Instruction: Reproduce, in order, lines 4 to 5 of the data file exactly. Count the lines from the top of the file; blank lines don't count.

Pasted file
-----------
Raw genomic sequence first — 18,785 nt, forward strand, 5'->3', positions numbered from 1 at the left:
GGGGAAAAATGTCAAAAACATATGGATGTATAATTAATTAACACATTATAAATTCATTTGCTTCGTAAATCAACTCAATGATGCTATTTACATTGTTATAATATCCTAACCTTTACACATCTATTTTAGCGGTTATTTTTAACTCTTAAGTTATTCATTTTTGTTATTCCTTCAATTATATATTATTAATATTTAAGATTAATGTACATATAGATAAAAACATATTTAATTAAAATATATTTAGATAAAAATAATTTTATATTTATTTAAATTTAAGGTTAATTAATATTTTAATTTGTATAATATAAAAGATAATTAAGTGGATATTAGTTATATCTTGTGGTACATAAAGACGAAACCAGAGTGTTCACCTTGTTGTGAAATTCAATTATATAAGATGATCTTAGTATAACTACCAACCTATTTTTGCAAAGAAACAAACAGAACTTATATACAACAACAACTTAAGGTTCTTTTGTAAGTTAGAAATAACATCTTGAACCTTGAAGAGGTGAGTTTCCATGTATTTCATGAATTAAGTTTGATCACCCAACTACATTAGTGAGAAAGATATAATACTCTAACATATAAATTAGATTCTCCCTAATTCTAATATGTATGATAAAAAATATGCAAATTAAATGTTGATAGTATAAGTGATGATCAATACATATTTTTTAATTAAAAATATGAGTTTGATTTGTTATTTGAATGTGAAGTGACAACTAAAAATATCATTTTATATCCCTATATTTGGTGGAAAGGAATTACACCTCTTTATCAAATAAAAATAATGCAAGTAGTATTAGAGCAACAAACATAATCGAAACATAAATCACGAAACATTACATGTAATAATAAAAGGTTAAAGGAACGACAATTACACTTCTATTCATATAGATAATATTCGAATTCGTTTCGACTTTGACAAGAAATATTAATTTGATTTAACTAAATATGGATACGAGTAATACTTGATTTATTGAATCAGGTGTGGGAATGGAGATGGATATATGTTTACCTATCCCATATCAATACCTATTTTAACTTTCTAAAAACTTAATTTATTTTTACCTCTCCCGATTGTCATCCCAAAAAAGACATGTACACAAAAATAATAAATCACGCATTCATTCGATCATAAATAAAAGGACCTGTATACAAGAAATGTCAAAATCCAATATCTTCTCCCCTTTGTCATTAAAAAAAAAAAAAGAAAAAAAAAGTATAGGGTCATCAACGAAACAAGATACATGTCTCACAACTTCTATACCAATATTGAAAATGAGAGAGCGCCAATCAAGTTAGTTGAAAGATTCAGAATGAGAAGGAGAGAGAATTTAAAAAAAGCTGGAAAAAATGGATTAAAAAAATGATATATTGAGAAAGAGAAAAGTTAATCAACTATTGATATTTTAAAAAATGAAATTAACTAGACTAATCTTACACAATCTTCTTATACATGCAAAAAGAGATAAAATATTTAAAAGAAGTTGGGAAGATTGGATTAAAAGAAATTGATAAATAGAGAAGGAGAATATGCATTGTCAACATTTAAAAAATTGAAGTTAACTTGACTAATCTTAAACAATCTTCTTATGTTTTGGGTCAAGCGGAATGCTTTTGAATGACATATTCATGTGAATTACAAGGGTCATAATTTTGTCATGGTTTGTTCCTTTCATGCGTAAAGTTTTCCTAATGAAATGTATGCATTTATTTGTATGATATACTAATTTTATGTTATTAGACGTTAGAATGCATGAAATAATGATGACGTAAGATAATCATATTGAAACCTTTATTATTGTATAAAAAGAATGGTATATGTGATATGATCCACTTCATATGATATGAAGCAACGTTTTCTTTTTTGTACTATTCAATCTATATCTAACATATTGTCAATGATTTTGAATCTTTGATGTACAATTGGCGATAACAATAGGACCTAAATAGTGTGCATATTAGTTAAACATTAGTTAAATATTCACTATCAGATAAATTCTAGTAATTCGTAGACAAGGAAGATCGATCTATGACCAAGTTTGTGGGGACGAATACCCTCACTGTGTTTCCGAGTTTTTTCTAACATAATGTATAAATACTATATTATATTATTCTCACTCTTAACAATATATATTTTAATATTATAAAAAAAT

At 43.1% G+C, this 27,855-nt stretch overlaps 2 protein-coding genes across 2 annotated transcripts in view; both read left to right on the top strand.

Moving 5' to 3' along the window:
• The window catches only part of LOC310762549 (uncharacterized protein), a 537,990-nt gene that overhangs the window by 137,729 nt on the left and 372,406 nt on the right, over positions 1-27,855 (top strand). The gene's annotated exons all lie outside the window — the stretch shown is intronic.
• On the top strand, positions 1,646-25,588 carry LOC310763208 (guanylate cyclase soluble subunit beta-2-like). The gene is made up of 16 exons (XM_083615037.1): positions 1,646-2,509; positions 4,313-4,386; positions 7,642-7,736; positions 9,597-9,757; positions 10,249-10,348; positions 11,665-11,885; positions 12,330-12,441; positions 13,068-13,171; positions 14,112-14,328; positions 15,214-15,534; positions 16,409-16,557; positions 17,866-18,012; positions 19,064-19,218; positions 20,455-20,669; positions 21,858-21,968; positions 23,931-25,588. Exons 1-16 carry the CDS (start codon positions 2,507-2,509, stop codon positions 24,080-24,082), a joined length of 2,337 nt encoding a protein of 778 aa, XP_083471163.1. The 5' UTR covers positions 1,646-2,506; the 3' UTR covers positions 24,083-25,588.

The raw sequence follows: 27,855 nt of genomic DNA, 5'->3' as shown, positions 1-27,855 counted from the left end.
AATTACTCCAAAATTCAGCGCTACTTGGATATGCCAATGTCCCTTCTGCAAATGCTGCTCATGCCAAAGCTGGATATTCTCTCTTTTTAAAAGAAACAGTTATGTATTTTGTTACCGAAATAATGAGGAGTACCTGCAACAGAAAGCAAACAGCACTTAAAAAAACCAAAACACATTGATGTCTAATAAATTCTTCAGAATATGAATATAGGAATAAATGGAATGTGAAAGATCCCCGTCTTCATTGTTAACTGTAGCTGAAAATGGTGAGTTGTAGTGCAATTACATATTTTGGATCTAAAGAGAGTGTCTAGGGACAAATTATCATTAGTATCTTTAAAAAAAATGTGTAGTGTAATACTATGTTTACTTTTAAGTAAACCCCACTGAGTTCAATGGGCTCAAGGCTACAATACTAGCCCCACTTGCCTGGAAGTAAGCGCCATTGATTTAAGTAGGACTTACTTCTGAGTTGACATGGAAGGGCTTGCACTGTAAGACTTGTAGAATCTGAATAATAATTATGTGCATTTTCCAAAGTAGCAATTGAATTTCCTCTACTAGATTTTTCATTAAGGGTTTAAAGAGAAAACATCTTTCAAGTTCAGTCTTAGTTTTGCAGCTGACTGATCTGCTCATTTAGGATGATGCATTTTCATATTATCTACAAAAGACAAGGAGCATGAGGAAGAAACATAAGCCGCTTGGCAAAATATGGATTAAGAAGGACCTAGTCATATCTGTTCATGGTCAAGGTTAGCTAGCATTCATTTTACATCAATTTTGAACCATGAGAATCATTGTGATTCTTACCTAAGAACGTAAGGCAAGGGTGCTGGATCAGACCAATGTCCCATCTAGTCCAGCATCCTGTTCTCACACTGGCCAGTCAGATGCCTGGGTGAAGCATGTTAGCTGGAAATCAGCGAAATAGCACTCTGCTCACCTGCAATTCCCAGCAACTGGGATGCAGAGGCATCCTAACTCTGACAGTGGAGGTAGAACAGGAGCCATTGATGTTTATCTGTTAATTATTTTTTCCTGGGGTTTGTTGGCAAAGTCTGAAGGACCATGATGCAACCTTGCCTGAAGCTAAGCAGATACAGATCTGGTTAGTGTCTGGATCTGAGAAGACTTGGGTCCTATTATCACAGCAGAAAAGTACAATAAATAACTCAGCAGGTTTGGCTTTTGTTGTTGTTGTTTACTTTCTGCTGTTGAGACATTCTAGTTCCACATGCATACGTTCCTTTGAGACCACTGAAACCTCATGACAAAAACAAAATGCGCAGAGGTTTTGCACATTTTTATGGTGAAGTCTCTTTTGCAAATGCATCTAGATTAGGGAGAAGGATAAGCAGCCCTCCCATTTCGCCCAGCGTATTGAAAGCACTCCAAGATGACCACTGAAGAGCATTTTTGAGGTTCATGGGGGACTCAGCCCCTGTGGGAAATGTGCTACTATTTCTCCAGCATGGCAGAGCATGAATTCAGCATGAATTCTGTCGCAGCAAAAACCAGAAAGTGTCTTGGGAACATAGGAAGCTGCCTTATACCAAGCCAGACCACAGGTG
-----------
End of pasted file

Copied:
Moving 5' to 3' along the window:
• The window catches only part of LOC310762549 (uncharacterized protein), a 537,990-nt gene that overhangs the window by 137,729 nt on the left and 372,406 nt on the right, over positions 1-27,855 (top strand). The gene's annotated exons all lie outside the window — the stretch shown is intronic.